A California arts high school refines its already superb Music Department.

Chris Reba

Idyllwild Arts Academy has always had an outstanding music faculty, which is obviously a good thing. But by 2015 all of those first-rate teachers had attracted so many students that the Music Department had grown unwieldy.

Chris Reba, Associate Professor of Music and Sound Recording at the University of New Haven, in Connecticut, was brought in as Music Chair and given the task of reshaping the department so that its abundance of talent and ambition would be best served.

The move back to his native Southern California wasn’t easy: halfway across the country, a collision totaled his car.
 But there were no injuries and he was able to get to work. By the start of the 2016–2017 school year, the changes were in place.

“We offer several different concentrations,” Chris says, “including Orchestra, Piano, Jazz Instrumental, and Songwriting. But now we’ve combined Classical Voice and Jazz Voice into a single Voice concentration, so each Voice student has a weekly forty-five-minute private lesson with Lori Stinson, for classical voice, plus a weekly forty-five-minute private lesson with Cathy Segal-Garcia, for jazz voice.”

“At first we got a little push-back from some of the Voice students, but with the support of our excellent Voice teachers they’ve come around. At this age your voice hasn’t developed enough for you to know your best genre. High-school-age singers are discovering their voices, and studying both Classical Voice and Jazz Voice gives them more options.”

This thoughtful concern for the development of young musicians had motivated another change in the Music Department. The Academy’s new Orchestra Director, Scott Hosfeld, explains:

“You can hide in an orchestra, but not in a chamber ensemble.”

Scott goes on to elaborate on the Music Department’s new emphasis on chamber groups.

“The outstanding talent of the students here means they don’t want to hide. They’ve come here having done mainly solo work, but having them take part in orchestra as their primary ensemble may not be the best way to get them to take full responsibility for their personal development.”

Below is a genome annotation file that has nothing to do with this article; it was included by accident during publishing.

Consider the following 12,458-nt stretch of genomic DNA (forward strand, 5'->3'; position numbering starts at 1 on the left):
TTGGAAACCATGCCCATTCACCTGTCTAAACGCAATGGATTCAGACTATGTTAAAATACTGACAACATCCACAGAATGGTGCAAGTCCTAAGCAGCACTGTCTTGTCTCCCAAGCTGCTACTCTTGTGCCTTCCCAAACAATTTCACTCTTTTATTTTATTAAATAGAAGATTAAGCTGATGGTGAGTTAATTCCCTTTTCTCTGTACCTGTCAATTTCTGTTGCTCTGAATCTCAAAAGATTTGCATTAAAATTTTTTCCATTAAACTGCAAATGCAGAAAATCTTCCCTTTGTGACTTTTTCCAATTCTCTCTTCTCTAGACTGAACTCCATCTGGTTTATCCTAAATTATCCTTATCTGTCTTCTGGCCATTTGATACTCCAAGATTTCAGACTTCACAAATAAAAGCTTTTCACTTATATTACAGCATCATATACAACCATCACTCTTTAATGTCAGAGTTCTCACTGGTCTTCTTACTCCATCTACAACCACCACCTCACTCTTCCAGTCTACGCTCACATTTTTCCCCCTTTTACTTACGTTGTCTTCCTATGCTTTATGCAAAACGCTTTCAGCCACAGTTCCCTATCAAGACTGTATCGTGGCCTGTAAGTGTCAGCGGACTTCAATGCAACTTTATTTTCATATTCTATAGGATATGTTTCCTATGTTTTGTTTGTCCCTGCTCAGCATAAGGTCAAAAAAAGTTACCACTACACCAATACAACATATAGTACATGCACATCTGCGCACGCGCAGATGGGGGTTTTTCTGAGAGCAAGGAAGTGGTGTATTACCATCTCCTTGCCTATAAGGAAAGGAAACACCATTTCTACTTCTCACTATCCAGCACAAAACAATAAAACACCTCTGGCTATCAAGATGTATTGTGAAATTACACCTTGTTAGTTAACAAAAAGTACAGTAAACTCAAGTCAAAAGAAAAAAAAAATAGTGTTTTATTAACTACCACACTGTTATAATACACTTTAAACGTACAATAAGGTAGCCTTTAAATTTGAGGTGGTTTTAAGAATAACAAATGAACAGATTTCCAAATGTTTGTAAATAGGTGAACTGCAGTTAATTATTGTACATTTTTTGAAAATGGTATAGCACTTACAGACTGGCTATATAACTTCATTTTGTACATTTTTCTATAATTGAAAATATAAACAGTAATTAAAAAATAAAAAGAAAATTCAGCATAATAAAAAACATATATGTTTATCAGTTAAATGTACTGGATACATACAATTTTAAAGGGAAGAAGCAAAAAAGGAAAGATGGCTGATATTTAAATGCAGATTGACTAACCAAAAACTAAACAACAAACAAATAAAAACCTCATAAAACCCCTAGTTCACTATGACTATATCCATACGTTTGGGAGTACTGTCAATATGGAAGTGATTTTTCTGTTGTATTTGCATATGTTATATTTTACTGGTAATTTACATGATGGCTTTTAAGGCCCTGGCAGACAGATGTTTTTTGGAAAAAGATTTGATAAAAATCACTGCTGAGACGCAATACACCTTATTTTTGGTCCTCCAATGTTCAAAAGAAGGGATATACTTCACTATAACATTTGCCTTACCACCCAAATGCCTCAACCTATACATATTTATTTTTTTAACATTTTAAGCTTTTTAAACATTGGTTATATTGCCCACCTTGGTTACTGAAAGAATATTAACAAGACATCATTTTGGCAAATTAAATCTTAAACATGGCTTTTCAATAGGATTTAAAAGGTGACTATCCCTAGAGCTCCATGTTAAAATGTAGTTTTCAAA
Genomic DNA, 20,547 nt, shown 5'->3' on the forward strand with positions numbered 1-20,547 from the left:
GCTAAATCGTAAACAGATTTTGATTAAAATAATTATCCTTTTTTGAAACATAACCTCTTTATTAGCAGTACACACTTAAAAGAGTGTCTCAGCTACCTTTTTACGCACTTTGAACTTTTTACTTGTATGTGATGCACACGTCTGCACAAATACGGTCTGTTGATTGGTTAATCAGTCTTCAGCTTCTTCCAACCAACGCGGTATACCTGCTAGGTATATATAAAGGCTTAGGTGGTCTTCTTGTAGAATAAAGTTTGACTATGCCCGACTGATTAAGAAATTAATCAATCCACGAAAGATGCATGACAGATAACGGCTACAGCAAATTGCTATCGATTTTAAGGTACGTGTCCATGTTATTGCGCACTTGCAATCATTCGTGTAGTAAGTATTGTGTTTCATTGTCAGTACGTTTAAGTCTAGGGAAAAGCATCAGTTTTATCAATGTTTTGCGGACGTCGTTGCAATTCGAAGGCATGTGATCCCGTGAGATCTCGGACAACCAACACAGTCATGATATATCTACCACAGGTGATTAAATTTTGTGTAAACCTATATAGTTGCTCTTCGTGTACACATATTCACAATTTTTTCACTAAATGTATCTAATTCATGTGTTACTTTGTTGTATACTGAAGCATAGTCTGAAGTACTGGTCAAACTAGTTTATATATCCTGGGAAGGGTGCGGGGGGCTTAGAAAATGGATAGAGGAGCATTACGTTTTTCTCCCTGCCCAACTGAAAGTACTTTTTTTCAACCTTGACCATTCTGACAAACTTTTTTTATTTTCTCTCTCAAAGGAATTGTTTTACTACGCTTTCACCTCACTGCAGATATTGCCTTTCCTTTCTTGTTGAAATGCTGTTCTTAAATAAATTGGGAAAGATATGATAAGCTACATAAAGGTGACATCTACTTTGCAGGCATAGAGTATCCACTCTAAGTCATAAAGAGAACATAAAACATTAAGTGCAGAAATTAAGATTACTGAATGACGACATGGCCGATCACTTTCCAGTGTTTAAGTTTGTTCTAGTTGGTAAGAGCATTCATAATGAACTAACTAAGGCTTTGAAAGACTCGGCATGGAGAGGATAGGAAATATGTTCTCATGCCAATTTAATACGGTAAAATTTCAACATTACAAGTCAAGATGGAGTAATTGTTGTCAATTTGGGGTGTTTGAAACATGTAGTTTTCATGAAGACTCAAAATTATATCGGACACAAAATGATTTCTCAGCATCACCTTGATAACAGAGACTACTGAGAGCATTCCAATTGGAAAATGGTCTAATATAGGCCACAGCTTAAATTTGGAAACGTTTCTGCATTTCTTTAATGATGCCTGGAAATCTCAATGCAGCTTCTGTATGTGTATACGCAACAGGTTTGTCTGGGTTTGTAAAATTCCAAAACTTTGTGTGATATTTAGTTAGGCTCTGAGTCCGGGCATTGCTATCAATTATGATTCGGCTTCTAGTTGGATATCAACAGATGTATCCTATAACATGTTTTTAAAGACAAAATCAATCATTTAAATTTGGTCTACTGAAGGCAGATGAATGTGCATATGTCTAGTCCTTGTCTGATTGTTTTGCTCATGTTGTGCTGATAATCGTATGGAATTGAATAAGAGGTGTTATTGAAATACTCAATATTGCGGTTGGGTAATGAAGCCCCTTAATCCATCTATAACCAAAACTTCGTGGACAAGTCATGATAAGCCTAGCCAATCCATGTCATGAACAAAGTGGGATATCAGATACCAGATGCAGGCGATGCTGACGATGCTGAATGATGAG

Scott’s own talent for violin was cultivated by his teacher, Camilla Wicks (b. 1928), one of the first female violinists to establish a major international career. An exceptional musician, however, is not necessarily an exceptional teacher, especially of young musicians.

“We needed somebody who could relate to this age group,” says Heather Netz, the Academy’s Orchestra Manager and former Interim Music Department Chair.

Heather was able to recommend Scott as Orchestra Director because she had happy memories of learning from him as a teenager and, years later, becoming his friend. Scott grew up in Wenatchee, Washington, and helped found Icicle Creek Center for the Arts, in the North Cascade Mountains. Heather, just out of high school in Wenatchee in 1995, studied violin at Icicle Creek’s first summer program before going on to Eastman School of Music, in Rochester, New York.

Scott has organized and conducted Malibu Friends of Music’s highly successful concert series since 2005. Luckily for the Academy, Heather had relocated to Southern California and knew that Scott wasn’t far from Idyllwild.

It’s appropriate to have friendship play a role in this evolution of the Academy’s classical music program. As Heather observes, “chamber music is about intimacy.”

Encouraging intimate cooperation among small groups of students will also become a larger part of the Academy’s non-classical Songwriting concentration.

“Songwriting includes more group classes now,” Chris says, “so we’ll see more collaboration between students who come here thinking ‘I only write alt-rock’ or ‘I only write pop’ — or whatever. Students might think they know themselves and understand what they’re capable of, but it’s our job to show them more. That’s what teachers do!”

Some of the “showing more” will occur in two brand-new classes taught by guitarist Don Reed. Both Pop Music History and Analysis, which teaches critical listening, and Music Business and Marketing — team-taught with Chris — are required for Songwriters, but are open to all Music majors.

Chris is a longtime music-industry professional, experienced as both a recording engineer and a live sound technician. Not surprisingly, he has brought in a lot of high-tech equipment.

“It’s allowed us to build a fully-equipped recording suite to go along with our new concert hall and its state-of-the-art sound.”

Running the Music Department makes Chris a busy man. He needs to leave, but can’t resist a few parting words.

“This equipment and this great concert hall are what the talent here deserves.”